Science at home: International Day for Biological Diversity

Soon it will be 22 May – the United Nations’ International Day for Biological Diversity – a day to increase understanding and awareness of biodiversity issues.

So what is biodiversity? It’s basically the variety of all the life on earth. You can look at it as the range of genes in a population, all the plants, animals and microorganisms in an ecosystem, or even all the ecosystems on our planet.

This year’s Day for Biological Diversity is all about ‘Our Biodiversity, Our Food, Our Health’. What we eat can have an impact on our health, and to get a broad range of healthy foods into our diet, we depend on biodiversity and healthy ecosystems, both in natural systems and in agricultural systems where our food is grown.

Flinders University’s ‘green chemistry’ researchers at the Institute for NanoScale Science and Technology have recently invented a new slow-release fertiliser for crops from recycled canola oil. They’re taking the canola oil that’s a waste product of deep fried food, converting it into fertiliser, and using that to grow more food. They’ve combined the canola oil with a petroleum industry by-product, sulfur, to make a degradable polymer that coats other components in fertiliser pellets. Once the polymer-coated fertiliser pellets are on the crop, water slowly dissolves the components from the polymer, and they’re slowly released into the soil for the plants to use as needed.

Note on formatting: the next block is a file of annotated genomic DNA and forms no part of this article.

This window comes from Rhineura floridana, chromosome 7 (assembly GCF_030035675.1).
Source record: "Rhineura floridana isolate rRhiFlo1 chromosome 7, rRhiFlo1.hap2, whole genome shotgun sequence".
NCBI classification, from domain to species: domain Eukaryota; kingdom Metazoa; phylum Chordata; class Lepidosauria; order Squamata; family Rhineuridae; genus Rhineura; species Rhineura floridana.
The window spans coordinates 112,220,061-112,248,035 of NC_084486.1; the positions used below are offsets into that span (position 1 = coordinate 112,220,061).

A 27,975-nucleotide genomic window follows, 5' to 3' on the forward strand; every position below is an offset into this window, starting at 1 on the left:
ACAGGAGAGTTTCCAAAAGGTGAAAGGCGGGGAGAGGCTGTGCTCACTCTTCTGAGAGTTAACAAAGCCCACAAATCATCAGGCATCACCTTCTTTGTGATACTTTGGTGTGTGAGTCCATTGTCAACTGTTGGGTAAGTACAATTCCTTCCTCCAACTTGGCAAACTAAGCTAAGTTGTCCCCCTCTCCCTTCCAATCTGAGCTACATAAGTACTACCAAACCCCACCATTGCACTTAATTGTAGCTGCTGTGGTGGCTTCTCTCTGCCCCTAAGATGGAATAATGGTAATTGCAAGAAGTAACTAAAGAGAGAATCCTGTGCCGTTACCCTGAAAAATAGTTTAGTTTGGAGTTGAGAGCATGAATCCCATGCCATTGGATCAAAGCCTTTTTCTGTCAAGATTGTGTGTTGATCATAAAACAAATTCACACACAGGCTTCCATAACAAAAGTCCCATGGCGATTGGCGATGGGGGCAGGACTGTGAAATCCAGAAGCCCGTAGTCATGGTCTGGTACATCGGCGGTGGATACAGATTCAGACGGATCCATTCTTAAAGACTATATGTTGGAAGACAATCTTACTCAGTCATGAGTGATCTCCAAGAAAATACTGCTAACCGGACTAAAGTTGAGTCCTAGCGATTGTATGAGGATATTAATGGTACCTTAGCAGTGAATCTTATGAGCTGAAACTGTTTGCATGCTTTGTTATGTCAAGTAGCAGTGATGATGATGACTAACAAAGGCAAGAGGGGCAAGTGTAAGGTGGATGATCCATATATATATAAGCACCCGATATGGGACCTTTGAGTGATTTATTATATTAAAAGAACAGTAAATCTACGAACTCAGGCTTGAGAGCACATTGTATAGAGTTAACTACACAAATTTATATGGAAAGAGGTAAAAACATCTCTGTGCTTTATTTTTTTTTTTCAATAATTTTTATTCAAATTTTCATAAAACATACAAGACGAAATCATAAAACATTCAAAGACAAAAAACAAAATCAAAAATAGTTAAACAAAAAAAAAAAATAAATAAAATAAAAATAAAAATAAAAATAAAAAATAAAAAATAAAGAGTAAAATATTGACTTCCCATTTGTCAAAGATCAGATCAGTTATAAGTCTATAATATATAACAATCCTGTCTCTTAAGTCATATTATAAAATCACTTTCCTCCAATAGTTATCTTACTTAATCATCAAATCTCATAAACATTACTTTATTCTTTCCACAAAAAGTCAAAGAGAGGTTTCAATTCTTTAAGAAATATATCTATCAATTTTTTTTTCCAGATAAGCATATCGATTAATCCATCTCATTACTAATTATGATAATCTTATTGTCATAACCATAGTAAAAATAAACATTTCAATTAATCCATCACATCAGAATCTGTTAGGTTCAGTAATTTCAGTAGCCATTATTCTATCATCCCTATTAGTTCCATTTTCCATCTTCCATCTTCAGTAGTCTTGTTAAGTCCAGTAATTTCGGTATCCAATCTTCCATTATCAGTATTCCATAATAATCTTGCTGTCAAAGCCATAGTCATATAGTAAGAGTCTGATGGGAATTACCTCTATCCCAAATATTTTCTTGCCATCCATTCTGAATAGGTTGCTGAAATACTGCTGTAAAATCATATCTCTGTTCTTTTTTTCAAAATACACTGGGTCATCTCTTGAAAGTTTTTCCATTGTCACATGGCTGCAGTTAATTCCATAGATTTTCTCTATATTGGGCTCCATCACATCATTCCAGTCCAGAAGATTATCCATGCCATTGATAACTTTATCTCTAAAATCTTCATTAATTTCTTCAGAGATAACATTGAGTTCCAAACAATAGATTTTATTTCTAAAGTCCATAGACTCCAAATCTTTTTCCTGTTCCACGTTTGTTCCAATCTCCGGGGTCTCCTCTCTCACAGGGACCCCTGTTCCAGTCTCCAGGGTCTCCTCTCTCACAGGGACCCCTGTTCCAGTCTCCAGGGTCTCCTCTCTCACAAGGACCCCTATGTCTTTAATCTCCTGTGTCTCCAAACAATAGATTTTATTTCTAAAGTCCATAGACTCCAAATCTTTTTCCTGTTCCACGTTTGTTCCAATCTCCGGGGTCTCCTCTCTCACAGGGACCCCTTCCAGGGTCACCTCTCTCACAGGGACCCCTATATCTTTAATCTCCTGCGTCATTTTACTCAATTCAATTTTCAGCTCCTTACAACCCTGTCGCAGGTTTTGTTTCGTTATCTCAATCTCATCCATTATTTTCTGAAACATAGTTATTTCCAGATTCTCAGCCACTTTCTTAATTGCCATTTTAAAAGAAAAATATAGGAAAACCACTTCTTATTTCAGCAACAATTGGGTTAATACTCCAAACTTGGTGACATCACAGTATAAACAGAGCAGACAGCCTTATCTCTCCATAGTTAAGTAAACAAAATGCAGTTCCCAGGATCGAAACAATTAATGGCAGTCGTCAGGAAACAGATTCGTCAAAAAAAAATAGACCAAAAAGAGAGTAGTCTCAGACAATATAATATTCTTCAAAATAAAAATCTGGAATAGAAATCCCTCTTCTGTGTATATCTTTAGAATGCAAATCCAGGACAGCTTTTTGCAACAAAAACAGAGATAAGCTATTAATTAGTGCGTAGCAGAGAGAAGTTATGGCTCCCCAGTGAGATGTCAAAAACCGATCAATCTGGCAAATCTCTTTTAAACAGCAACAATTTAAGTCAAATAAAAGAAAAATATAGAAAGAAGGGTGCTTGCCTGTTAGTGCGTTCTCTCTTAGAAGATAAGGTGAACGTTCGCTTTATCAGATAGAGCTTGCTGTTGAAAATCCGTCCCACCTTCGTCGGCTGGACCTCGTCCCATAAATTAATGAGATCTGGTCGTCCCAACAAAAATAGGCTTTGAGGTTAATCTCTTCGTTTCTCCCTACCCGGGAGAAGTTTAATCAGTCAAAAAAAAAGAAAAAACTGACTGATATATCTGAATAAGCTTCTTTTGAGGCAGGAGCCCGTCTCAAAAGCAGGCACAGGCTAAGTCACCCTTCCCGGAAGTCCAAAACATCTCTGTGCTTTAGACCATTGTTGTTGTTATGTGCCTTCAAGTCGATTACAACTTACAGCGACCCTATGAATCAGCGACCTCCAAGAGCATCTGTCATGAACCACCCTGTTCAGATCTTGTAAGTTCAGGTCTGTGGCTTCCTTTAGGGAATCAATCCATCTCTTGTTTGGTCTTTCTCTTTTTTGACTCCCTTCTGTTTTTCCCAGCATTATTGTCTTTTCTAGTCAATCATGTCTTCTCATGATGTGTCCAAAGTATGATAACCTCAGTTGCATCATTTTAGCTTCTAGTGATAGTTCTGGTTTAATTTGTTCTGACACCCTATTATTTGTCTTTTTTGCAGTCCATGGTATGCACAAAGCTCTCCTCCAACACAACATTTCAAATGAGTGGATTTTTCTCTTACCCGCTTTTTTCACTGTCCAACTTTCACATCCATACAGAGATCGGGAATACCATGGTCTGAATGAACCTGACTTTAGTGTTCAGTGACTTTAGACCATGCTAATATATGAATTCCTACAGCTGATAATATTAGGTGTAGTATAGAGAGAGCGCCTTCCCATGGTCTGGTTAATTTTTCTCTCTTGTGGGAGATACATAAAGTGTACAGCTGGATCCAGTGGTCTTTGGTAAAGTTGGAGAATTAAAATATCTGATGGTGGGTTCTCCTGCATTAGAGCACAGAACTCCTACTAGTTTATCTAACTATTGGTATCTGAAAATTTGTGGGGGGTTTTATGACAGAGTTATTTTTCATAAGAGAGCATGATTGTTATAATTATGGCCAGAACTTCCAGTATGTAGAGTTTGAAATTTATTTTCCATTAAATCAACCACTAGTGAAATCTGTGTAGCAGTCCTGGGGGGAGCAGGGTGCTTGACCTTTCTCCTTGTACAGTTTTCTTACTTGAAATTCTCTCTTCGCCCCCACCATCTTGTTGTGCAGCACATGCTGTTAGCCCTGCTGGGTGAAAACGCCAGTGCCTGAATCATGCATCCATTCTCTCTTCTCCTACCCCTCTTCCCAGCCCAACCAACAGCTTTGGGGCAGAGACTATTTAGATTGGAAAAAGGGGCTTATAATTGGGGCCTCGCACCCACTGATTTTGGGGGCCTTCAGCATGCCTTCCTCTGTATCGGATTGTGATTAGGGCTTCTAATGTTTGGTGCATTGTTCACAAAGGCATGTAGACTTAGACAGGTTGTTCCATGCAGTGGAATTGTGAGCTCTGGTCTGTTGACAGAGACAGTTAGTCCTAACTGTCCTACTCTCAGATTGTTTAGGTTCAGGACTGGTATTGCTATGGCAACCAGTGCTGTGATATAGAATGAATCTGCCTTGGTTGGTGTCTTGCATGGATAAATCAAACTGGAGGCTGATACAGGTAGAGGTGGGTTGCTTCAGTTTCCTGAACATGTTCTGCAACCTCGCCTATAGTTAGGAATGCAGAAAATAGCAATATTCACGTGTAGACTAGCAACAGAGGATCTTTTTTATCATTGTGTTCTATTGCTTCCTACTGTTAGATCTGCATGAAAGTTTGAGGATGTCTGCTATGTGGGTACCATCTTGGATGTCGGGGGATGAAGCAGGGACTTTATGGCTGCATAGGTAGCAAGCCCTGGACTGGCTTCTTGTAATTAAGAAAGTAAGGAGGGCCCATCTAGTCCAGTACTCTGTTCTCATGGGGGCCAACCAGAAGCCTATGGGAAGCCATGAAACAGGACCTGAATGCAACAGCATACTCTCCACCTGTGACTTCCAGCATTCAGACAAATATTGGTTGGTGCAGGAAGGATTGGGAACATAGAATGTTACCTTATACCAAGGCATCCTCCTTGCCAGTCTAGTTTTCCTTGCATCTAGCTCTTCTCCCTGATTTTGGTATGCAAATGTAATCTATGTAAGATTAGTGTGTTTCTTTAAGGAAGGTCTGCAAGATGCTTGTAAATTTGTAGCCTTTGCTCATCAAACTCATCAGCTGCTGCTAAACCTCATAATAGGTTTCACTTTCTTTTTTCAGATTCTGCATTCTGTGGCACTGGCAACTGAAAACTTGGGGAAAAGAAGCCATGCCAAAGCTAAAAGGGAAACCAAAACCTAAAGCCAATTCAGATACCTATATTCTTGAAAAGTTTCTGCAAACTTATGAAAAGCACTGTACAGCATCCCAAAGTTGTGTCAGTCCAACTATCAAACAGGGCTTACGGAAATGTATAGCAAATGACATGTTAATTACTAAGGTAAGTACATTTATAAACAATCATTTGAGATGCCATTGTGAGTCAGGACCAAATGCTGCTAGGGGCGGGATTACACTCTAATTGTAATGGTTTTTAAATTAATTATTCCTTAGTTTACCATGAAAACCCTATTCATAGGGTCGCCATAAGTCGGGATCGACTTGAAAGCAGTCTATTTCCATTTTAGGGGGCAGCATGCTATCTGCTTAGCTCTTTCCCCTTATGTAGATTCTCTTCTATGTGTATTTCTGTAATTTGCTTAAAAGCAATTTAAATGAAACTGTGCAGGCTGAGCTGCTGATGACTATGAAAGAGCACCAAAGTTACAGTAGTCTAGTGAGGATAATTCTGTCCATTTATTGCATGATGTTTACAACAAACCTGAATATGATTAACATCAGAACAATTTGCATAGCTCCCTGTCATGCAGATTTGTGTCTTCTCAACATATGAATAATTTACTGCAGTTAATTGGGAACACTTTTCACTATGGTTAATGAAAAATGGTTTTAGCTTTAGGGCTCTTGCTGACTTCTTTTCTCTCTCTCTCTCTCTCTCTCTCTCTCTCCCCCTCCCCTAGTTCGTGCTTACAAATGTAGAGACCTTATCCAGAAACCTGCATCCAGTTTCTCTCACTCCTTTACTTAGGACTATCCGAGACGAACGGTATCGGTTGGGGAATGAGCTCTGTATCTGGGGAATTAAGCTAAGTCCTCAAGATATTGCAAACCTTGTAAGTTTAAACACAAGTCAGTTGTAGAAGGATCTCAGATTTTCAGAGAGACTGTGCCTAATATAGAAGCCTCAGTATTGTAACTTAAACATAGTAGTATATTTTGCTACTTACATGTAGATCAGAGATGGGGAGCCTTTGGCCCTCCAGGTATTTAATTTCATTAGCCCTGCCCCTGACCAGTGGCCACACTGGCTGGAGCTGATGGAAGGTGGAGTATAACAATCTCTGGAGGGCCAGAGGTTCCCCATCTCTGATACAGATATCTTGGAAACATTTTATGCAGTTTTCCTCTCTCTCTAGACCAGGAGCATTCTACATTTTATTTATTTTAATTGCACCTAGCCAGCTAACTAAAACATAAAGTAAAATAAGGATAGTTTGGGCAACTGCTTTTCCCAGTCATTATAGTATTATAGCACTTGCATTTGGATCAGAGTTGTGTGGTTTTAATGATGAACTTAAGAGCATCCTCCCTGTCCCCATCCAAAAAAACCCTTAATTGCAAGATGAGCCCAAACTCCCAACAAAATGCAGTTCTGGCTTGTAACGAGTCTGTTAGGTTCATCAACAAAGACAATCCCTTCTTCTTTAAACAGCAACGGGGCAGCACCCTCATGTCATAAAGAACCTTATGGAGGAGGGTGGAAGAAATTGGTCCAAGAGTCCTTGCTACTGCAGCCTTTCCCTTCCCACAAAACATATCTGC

An estimated 50% of fertilisers currently applied to crops are not used by the plants due to run-off – which is not good for the crop or the surrounding environment. Because the canola oil polymer fertiliser is slow-release there’s less run-off, so there’s more nutrients for the crop, and less damage to the environment. And because it’s made from waste canola oil, it’s readily available and cheap.

More testing will take place (so far it’s been trialled on tomatoes – plant ‘C’ in the image below had the new fertiliser product), but it’s hoped that this new fertiliser could be applied to a range of food crops, enabling us to have varied and healthy diets.  It may even help address sustainable food production issues.